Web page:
San Francisco, Frisco or San Fran—What’s Correct?
SF-based PR Firm Finds Out How Many Americans Insist on Calling San Francisco by the Wrong Name
SAN FRANCISCO—January 25, 2018—Bospar, the San Francisco-based boutique PR firm that puts tech companies on the map, today announced survey data on one of the most annoying aspects of being a resident of the city by the bay: hearing visitors call it by the nicknames “Frisco” and “San Fran.” This is timely: on January 30, 1847 Mayor Washington Allon Bartlett issued a proclamation renaming Yerba Buena “San Francisco,” believing it would be good for business to take on the name of the well-known San Francisco Bay.
“It is vitally important to call the city ‘San Francisco’ over ‘San Fran,’” said Charles Fracchia, co-founder of Rolling Stone magazine and president emeritus of the SF Museum & Historical Society, a non-profit organization dedicated to the preservation, interpretation and presentation of the history of San Francisco. “Utilizing the full name of any person or place gives it dignity, and I believe ‘San Francisco’ deserves to be referred to in its full name.”
The majority (65 percent) of San Franciscans and people who live in the surrounding Bay Area use “San Francisco” when referring to the city. Forty-six percent also call it “The City,” and 37 percent call it “SF.” While 20 percent of residents admit to sometimes calling it “San Fran” and 9 percent admit to sometimes calling it “Frisco,” if forced to choose only one name to call it, 75 percent of residents would go with “San Francisco.” Only 1 percent of San Francisco residents would choose “San Fran” and only 4 percent would choose “Frisco;” another small minority (5 percent) never call their city “San Francisco.”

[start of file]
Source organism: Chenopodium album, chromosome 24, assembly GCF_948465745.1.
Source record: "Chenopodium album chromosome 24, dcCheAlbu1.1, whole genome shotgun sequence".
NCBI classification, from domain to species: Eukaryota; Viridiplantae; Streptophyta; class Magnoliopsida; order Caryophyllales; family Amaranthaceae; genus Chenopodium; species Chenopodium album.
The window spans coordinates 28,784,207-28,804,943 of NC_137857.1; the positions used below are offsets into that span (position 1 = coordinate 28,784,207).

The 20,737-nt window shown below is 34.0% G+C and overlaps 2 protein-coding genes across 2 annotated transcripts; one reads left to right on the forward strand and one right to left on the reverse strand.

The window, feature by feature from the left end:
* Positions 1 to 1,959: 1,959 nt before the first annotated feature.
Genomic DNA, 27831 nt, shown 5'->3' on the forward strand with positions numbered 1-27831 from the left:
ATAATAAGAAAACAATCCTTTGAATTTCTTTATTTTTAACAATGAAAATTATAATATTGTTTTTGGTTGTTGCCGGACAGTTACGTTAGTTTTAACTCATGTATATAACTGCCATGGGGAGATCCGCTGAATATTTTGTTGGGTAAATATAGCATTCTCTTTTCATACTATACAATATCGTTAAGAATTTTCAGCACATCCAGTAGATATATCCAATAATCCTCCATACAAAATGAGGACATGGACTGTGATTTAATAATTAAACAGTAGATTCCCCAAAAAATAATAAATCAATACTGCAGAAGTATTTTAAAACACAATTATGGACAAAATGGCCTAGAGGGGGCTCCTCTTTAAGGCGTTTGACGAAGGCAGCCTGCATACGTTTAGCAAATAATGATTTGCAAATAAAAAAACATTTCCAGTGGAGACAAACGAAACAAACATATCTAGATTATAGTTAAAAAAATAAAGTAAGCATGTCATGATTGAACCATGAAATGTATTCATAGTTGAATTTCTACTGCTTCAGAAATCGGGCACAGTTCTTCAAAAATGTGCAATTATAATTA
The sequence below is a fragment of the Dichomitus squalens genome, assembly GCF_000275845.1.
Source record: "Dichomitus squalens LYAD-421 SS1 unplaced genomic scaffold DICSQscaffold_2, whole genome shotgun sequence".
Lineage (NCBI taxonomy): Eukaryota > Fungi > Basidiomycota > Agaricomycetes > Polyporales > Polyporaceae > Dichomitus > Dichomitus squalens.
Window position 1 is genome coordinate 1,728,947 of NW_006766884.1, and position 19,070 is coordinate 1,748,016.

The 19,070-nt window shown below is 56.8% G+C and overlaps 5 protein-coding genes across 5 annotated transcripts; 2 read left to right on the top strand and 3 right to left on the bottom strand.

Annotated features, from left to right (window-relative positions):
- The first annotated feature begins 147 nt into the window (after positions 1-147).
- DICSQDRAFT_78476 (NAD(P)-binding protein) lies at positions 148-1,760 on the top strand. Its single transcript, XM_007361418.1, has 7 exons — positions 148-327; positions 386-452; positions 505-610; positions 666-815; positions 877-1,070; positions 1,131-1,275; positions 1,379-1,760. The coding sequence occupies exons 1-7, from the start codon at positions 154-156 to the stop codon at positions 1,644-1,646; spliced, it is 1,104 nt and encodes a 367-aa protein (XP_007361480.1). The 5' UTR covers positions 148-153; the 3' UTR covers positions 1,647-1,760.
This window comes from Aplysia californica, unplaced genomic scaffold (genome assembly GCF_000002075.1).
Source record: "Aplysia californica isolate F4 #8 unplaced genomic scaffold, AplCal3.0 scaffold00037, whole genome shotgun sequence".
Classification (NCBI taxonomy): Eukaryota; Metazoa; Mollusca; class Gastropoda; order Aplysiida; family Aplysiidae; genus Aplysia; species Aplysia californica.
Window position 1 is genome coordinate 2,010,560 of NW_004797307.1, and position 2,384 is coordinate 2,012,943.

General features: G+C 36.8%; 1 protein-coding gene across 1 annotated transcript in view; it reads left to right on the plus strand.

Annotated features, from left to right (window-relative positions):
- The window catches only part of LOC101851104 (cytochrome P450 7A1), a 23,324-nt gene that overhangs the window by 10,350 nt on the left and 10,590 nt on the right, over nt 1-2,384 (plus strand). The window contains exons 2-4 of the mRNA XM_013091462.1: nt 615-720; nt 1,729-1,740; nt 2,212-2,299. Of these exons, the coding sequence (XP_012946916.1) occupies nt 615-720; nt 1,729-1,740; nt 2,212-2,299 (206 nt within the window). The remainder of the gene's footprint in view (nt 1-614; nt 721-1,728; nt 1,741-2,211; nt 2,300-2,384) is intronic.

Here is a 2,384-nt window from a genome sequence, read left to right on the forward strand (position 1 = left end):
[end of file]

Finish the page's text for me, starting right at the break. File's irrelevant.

Luckily, the majority of non-residents (67 percent) also prefer to call San Francisco by its proper name, but a much higher percentage go with non-resident approved alternatives, including “San Fran” (28 percent) and “Frisco” (13 percent), as well as some nostalgic nicknames like “Golden Gate City” and “City by the Bay” (15 percent each).
These findings were part of a broader demographic survey Bospar commissioned from Propeller Insights to find out what residents call the city versus what non-residents say. Propeller Insights surveyed 200 U.S. residents from the San Francisco Bay Area and over 1,000 non-residents on January 18-19, 2018.
San Francisco Chronicle columnist Herb Caen (1916–1997) coined “Baghdad by the Bay” when he first relocated to the city: “Years ago, this wide-eyed kid from Sacramento dubbed it Baghdad-by-the-Bay, a storybook city of spires and minarets, gay banners fluttering in the breeze.” However, contemporary residents (79 percent) and visitors (73 percent) alike find “Baghdad by the Bay” the most off-putting name for San Francisco, followed by “Fog City” by visitors (49 percent) and “Frisco” for residents (52 percent).
Caen also took a stand on using Frisco: “Not Frisco but San Francisco. Caress each Spanish syllable, salute our Italian saint. Don’t say Frisco and don’t say San-Fran-Cis-Co. That’s the way Easterners, like Larry King, pronounce it. It’s more like SanfrnSISco, all one word minus a syllable.”
In November 20, 2017, Bospar and Propeller Insights asked Americans: “if you learned that saying ‘San Fran’ sounded like fingernails on a chalkboard to the people of San Francisco, would you keep saying it?” Just over two-thirds of the respondents (67 percent) said “No.” However: